Abstract

I have been for 35 years in what has become known as Knowledge Management in roles as corporate manager, consultant, KM tool developer and researcher. I will tell a story about what I have learned about the consequences that our work has enabled and contributed to.

During this time, KM practices have become extremely efficient in collecting, transferring, storing and disseminating information in ways that we couldn’t even dream of. This is all down to massive investments in information and communication technology and the related know-how. KM-practitioners and scholars have contributed to the efficiency of practically all types of manufacturing, transport, finance, governance, management systems, public services, agriculture – the list goes on and on and it accelerates at the speed of Moore’s Law.

But it is high time for self-reflection. To cite TS Eliot: “Where is the knowledge we have lost in information?” Where are the people lost in the computer systems? Are they just products, sources of our income, objects of analysis and surveillance? Why are we doing this? For whom are we doing it? Are KM practices and research only enabling the construction of the bars of iron cages, ultimately for ourselves?
Is KM becoming bad for people, society and the planet?



 

 

To Combine or Not to Combine: Ranking and Scoring for Data Analytics and Knowledge Discovery

Frank Hsu
Fordham University
United States
 

Brief Bio
D. Frank Hsu is the Clavius Distinguished Professor of Science, a professor of Computer and Information Science, and director of the Laboratory of Informatics and Data Mining at Fordham University in New York, USA. He was chair of the CIS Department and associate dean of the Graduate School of Arts and Sciences. He held visiting positions at JAIST, Keio University, MIT, Taiwan University, and University of Paris-Sud. Hsu’s main research interests are: interconnection networks, graph database, micro- and macro-informatics, data science, ensemble method, and combinatorial fusion algorithm. He has co-authored/co-edited 40 books and book chapters and published over 200 technical papers. He has given over 400 presentations worldwide. Hsu served or is serving on many editorial boards including IEEE Transactions on Computers, IEEE Transactions on Reliability, IEEE Systems Journal, Brain Informatics, and Journal of Interconnection Networks. Among the honors and awards he received are IEEE-AINA Conference Best Paper Award, Foundation Fellow of ICA, Fellow of ICIC, Fellow of the New York Academy of Sciences; and IBM Faculty Award. Hsu received his M.S. from the University of Texas at El Paso and Ph.D. from the University of Michigan. He is a Senior member of the IEEE. (http://storm.cis.fordham.edu/~hsu)


Abstract
In the big data era, scientific discovery of knowledge tends to have fewer but sophisticated experiments with more variables (cues, criteria, features, attributes, or indicators) and larger number of hypotheses. As such, various ensemble methods combining multiple models or multiple machine learning algorithms are frequently used to improve forecasting, prediction, decision making, and policy formulation. However, it remains to be a great challenge to know when and how to combine these models or algorithms. This keynote talk will cover the design of intelligent scoring systems and discuss when and how these systems should be combined using a rank-score characteristic (RSC) function and the notion of cognitive diversity. Examples will include figure skating judgement, information retrieval systems, intrusion detection, wireless network selection, and multi-layer combinational fusion.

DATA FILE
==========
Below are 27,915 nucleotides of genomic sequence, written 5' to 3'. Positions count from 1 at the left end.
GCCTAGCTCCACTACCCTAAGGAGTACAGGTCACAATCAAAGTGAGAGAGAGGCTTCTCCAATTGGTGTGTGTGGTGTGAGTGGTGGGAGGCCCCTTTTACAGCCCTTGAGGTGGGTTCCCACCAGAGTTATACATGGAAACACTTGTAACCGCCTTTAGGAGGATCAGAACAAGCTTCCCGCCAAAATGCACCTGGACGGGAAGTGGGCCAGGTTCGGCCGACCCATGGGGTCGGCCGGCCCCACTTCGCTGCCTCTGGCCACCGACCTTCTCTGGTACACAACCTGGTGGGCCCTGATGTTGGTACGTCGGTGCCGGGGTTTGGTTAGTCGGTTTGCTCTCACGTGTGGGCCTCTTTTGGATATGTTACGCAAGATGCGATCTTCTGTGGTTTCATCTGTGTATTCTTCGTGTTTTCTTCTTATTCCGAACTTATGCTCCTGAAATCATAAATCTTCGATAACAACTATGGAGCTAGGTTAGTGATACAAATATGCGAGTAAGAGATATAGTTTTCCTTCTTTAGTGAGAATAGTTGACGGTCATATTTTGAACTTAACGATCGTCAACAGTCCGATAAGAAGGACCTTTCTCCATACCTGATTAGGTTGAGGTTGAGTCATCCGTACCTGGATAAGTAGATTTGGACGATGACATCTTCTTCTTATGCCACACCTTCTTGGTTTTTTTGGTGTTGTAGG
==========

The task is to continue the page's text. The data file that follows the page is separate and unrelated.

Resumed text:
Kandinsky Pattern

Heimo Müller
Medical University of Graz
Austria
 

Brief Bio
Heimo Müller, born in Austria not far from the Slovenian Carinthian border, studied mathematics in Graz and Vienna. He began his professional career in computer graphics and multimedia at Joanneum Research at the Institute for Digital Image Processing and Computer Graphics and at the Institute for Information Systems. His work in the field of film and video, including storage, indexing, archiving and restoration, is particularly noteworthy. As Marie-Curie Research Fellow at the Free University of Amsterdam he was involved in the modelling of semantic structures in moving image sequences and back in Graz Heimo Müller was the founding head of the Information Design course at the University of Applied Sciences Joanneum. Since a decade he is at the Medical University of Graz working on data management in biobanka and precision medicine. In Particular his research topics today are  visual computing, information design, digital pathology and – most important – explanability of AI in the medical domain. 


Abstract
Available Soon